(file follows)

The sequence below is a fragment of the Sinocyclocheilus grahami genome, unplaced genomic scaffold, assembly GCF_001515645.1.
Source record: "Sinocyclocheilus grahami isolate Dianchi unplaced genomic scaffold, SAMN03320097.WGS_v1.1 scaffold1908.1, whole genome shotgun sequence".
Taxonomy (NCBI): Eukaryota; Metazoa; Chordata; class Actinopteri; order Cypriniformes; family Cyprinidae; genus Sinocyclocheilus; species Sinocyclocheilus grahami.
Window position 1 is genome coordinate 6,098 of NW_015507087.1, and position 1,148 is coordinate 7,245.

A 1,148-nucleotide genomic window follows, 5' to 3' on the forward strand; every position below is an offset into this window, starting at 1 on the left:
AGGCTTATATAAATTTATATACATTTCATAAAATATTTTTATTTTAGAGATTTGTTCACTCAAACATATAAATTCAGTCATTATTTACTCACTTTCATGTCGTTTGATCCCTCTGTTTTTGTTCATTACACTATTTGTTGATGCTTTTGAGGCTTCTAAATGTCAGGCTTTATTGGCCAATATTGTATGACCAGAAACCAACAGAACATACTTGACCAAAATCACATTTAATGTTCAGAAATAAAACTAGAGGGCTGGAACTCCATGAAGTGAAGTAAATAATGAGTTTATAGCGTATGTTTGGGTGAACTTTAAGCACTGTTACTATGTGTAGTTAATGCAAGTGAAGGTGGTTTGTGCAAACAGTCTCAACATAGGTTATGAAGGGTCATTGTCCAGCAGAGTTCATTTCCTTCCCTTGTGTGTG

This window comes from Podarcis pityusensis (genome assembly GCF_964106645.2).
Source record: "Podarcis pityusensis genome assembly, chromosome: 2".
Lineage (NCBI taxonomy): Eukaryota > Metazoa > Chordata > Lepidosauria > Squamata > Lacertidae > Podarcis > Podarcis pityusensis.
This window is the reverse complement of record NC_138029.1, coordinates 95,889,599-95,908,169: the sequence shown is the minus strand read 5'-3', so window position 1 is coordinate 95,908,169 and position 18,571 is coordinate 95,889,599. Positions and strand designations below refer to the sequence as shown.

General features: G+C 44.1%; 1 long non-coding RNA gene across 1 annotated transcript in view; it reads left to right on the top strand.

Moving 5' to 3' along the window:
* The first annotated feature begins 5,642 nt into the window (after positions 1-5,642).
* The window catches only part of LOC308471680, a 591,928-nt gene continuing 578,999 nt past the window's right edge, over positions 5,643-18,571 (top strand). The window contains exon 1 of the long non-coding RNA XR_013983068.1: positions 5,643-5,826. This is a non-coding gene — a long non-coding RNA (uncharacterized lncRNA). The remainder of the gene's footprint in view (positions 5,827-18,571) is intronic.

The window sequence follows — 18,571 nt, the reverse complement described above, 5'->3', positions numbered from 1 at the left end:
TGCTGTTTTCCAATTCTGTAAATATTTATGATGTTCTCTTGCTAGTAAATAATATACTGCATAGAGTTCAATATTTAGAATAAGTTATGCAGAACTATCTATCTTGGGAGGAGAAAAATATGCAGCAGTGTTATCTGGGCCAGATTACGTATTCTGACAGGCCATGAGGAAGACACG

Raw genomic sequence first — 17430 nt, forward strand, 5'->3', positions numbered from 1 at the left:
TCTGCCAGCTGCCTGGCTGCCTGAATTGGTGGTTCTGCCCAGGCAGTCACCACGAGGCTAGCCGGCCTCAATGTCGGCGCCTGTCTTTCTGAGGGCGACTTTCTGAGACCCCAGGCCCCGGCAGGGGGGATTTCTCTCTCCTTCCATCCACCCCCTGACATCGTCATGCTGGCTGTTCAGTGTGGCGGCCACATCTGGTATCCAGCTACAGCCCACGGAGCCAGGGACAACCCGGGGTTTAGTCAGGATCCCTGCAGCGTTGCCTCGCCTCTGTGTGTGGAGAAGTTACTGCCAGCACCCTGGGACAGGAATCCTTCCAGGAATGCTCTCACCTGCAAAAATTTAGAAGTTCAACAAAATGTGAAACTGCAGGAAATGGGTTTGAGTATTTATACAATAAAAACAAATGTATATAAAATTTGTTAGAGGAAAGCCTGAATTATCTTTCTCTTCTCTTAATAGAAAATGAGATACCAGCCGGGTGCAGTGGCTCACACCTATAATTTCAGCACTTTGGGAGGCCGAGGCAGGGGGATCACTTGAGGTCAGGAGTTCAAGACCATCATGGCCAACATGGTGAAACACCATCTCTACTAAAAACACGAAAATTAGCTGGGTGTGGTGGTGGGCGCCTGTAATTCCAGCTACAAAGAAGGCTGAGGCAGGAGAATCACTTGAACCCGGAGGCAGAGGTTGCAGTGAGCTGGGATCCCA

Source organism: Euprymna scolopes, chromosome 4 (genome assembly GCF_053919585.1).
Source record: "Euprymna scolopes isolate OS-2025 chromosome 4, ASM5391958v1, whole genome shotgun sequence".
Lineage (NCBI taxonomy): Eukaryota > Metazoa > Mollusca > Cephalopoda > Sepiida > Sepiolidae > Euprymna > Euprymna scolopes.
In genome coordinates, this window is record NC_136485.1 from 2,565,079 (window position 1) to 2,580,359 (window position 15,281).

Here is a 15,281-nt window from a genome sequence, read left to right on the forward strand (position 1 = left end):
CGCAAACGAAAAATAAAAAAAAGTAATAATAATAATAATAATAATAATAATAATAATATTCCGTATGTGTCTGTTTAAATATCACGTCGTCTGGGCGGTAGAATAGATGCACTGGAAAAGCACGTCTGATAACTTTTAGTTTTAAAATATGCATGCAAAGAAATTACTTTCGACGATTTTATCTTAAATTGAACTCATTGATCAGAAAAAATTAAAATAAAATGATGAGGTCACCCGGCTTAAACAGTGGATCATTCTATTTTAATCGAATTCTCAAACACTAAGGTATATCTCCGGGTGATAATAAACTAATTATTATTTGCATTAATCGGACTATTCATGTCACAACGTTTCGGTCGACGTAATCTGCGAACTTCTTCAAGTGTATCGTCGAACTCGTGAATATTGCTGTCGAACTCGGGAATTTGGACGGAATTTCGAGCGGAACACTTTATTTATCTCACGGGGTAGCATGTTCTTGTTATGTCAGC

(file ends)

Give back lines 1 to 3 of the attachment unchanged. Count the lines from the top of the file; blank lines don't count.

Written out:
The sequence below is a fragment of the Sinocyclocheilus grahami genome, unplaced genomic scaffold, assembly GCF_001515645.1.
Source record: "Sinocyclocheilus grahami isolate Dianchi unplaced genomic scaffold, SAMN03320097.WGS_v1.1 scaffold1908.1, whole genome shotgun sequence".
Taxonomy (NCBI): Eukaryota; Metazoa; Chordata; class Actinopteri; order Cypriniformes; family Cyprinidae; genus Sinocyclocheilus; species Sinocyclocheilus grahami.